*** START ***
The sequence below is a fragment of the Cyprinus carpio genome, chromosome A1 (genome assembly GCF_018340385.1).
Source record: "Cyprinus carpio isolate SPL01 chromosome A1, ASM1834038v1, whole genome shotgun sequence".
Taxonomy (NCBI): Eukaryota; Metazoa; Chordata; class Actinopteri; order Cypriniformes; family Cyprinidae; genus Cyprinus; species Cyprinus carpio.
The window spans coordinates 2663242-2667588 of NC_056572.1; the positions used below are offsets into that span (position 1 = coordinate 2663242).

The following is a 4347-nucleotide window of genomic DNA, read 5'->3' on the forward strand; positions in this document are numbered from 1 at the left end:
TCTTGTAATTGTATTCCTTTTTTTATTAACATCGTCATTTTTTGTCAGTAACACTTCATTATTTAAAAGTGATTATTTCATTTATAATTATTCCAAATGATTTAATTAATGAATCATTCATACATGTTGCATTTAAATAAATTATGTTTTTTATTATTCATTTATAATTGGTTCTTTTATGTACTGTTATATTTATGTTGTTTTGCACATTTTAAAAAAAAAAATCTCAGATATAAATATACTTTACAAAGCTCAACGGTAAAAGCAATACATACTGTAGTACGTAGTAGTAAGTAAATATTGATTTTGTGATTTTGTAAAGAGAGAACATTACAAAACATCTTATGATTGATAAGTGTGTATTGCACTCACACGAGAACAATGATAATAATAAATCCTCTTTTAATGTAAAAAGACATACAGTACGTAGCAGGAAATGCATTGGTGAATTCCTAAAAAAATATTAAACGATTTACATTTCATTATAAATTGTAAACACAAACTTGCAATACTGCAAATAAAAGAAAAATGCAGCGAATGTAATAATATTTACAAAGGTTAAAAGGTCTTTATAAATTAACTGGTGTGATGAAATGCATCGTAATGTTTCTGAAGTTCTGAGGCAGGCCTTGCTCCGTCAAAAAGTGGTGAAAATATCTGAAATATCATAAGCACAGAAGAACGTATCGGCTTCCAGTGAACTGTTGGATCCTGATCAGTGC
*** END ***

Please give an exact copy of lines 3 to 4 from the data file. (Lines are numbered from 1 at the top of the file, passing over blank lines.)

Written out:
Taxonomy (NCBI): Eukaryota; Metazoa; Chordata; class Actinopteri; order Cypriniformes; family Cyprinidae; genus Cyprinus; species Cyprinus carpio.
The window spans coordinates 2663242-2667588 of NC_056572.1; the positions used below are offsets into that span (position 1 = coordinate 2663242).